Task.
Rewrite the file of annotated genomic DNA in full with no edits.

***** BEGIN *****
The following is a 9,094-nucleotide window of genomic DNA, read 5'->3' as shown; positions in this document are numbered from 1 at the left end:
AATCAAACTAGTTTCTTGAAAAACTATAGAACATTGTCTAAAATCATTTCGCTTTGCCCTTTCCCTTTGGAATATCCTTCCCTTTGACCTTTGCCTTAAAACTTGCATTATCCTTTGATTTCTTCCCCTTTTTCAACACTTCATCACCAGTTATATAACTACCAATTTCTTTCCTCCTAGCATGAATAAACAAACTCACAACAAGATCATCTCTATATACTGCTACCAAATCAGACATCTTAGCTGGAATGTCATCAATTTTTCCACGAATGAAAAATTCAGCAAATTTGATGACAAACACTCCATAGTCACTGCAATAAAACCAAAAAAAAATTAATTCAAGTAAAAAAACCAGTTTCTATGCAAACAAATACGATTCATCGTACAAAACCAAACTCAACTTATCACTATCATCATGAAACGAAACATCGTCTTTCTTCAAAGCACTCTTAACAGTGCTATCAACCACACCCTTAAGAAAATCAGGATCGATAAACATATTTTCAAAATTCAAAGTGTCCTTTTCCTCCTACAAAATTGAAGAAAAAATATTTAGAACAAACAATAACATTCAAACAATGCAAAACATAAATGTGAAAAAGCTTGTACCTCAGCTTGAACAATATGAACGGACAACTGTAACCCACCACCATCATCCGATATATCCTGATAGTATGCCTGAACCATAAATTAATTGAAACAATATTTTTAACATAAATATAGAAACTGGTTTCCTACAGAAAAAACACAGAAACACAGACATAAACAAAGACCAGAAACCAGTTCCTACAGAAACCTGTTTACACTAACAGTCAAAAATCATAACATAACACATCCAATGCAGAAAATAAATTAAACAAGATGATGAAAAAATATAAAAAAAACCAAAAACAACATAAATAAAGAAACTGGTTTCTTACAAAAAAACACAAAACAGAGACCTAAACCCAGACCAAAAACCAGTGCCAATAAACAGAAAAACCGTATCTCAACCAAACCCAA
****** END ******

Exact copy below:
The following is a 9,094-nucleotide window of genomic DNA, read 5'->3' as shown; positions in this document are numbered from 1 at the left end:
AATCAAACTAGTTTCTTGAAAAACTATAGAACATTGTCTAAAATCATTTCGCTTTGCCCTTTCCCTTTGGAATATCCTTCCCTTTGACCTTTGCCTTAAAACTTGCATTATCCTTTGATTTCTTCCCCTTTTTCAACACTTCATCACCAGTTATATAACTACCAATTTCTTTCCTCCTAGCATGAATAAACAAACTCACAACAAGATCATCTCTATATACTGCTACCAAATCAGACATCTTAGCTGGAATGTCATCAATTTTTCCACGAATGAAAAATTCAGCAAATTTGATGACAAACACTCCATAGTCACTGCAATAAAACCAAAAAAAAATTAATTCAAGTAAAAAAACCAGTTTCTATGCAAACAAATACGATTCATCGTACAAAACCAAACTCAACTTATCACTATCATCATGAAACGAAACATCGTCTTTCTTCAAAGCACTCTTAACAGTGCTATCAACCACACCCTTAAGAAAATCAGGATCGATAAACATATTTTCAAAATTCAAAGTGTCCTTTTCCTCCTACAAAATTGAAGAAAAAATATTTAGAACAAACAATAACATTCAAACAATGCAAAACATAAATGTGAAAAAGCTTGTACCTCAGCTTGAACAATATGAACGGACAACTGTAACCCACCACCATCATCCGATATATCCTGATAGTATGCCTGAACCATAAATTAATTGAAACAATATTTTTAACATAAATATAGAAACTGGTTTCCTACAGAAAAAACACAGAAACACAGACATAAACAAAGACCAGAAACCAGTTCCTACAGAAACCTGTTTACACTAACAGTCAAAAATCATAACATAACACATCCAATGCAGAAAATAAATTAAACAAGATGATGAAAAAATATAAAAAAAACCAAAAACAACATAAATAAAGAAACTGGTTTCTTACAAAAAAACACAAAACAGAGACCTAAACCCAGACCAAAAACCAGTGCCAATAAACAGAAAAACCGTATCTCAACCAAACCCAA